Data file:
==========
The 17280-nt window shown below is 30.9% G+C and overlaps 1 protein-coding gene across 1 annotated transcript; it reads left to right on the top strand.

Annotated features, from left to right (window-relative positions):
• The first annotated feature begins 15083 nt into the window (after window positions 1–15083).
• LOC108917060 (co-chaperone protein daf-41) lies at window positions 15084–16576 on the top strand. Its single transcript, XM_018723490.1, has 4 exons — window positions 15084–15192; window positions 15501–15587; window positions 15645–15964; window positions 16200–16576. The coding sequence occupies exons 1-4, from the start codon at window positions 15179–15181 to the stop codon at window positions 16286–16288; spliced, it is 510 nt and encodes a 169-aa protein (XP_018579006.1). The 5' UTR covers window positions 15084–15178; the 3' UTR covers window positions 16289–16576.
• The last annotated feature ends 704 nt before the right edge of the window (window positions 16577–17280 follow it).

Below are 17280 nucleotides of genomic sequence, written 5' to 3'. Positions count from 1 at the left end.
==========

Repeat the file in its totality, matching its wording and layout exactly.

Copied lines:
The 17280-nt window shown below is 30.9% G+C and overlaps 1 protein-coding gene across 1 annotated transcript; it reads left to right on the top strand.

Annotated features, from left to right (window-relative positions):
• The first annotated feature begins 15083 nt into the window (after window positions 1–15083).
• LOC108917060 (co-chaperone protein daf-41) lies at window positions 15084–16576 on the top strand. Its single transcript, XM_018723490.1, has 4 exons — window positions 15084–15192; window positions 15501–15587; window positions 15645–15964; window positions 16200–16576. The coding sequence occupies exons 1-4, from the start codon at window positions 15179–15181 to the stop codon at window positions 16286–16288; spliced, it is 510 nt and encodes a 169-aa protein (XP_018579006.1). The 5' UTR covers window positions 15084–15178; the 3' UTR covers window positions 16289–16576.
• The last annotated feature ends 704 nt before the right edge of the window (window positions 16577–17280 follow it).

Below are 17280 nucleotides of genomic sequence, written 5' to 3'. Positions count from 1 at the left end.